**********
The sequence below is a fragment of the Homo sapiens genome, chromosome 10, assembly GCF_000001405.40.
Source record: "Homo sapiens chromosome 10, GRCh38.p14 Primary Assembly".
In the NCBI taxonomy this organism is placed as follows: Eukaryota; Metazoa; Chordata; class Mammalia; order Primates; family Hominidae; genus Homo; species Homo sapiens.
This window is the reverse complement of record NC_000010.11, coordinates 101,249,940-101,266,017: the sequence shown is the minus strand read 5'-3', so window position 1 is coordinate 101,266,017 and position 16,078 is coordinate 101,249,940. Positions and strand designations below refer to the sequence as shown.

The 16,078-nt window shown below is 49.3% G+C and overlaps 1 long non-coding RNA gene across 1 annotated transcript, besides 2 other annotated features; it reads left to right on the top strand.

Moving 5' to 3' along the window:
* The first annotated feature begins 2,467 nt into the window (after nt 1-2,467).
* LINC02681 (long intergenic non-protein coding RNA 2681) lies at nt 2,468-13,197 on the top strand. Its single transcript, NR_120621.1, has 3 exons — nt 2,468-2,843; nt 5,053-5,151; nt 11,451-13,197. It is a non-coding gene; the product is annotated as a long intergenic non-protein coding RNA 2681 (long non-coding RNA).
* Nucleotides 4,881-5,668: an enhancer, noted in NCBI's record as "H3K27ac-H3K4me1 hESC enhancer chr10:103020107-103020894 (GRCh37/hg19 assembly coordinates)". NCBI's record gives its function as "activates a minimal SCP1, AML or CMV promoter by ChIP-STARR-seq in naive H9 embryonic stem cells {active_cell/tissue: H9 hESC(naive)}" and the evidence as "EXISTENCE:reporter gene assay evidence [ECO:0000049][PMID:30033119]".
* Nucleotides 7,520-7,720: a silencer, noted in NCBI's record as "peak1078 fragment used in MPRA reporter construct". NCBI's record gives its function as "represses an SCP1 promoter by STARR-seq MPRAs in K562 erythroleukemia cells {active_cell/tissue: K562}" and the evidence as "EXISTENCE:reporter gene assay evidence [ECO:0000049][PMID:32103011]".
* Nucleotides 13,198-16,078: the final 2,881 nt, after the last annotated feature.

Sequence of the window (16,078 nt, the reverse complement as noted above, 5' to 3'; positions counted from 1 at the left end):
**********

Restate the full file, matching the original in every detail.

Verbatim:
The sequence below is a fragment of the Homo sapiens genome, chromosome 10, assembly GCF_000001405.40.
Source record: "Homo sapiens chromosome 10, GRCh38.p14 Primary Assembly".
In the NCBI taxonomy this organism is placed as follows: Eukaryota; Metazoa; Chordata; class Mammalia; order Primates; family Hominidae; genus Homo; species Homo sapiens.
This window is the reverse complement of record NC_000010.11, coordinates 101,249,940-101,266,017: the sequence shown is the minus strand read 5'-3', so window position 1 is coordinate 101,266,017 and position 16,078 is coordinate 101,249,940. Positions and strand designations below refer to the sequence as shown.

The 16,078-nt window shown below is 49.3% G+C and overlaps 1 long non-coding RNA gene across 1 annotated transcript, besides 2 other annotated features; it reads left to right on the top strand.

Moving 5' to 3' along the window:
* The first annotated feature begins 2,467 nt into the window (after nt 1-2,467).
* LINC02681 (long intergenic non-protein coding RNA 2681) lies at nt 2,468-13,197 on the top strand. Its single transcript, NR_120621.1, has 3 exons — nt 2,468-2,843; nt 5,053-5,151; nt 11,451-13,197. It is a non-coding gene; the product is annotated as a long intergenic non-protein coding RNA 2681 (long non-coding RNA).
* Nucleotides 4,881-5,668: an enhancer, noted in NCBI's record as "H3K27ac-H3K4me1 hESC enhancer chr10:103020107-103020894 (GRCh37/hg19 assembly coordinates)". NCBI's record gives its function as "activates a minimal SCP1, AML or CMV promoter by ChIP-STARR-seq in naive H9 embryonic stem cells {active_cell/tissue: H9 hESC(naive)}" and the evidence as "EXISTENCE:reporter gene assay evidence [ECO:0000049][PMID:30033119]".
* Nucleotides 7,520-7,720: a silencer, noted in NCBI's record as "peak1078 fragment used in MPRA reporter construct". NCBI's record gives its function as "represses an SCP1 promoter by STARR-seq MPRAs in K562 erythroleukemia cells {active_cell/tissue: K562}" and the evidence as "EXISTENCE:reporter gene assay evidence [ECO:0000049][PMID:32103011]".
* Nucleotides 13,198-16,078: the final 2,881 nt, after the last annotated feature.

Sequence of the window (16,078 nt, the reverse complement as noted above, 5' to 3'; positions counted from 1 at the left end):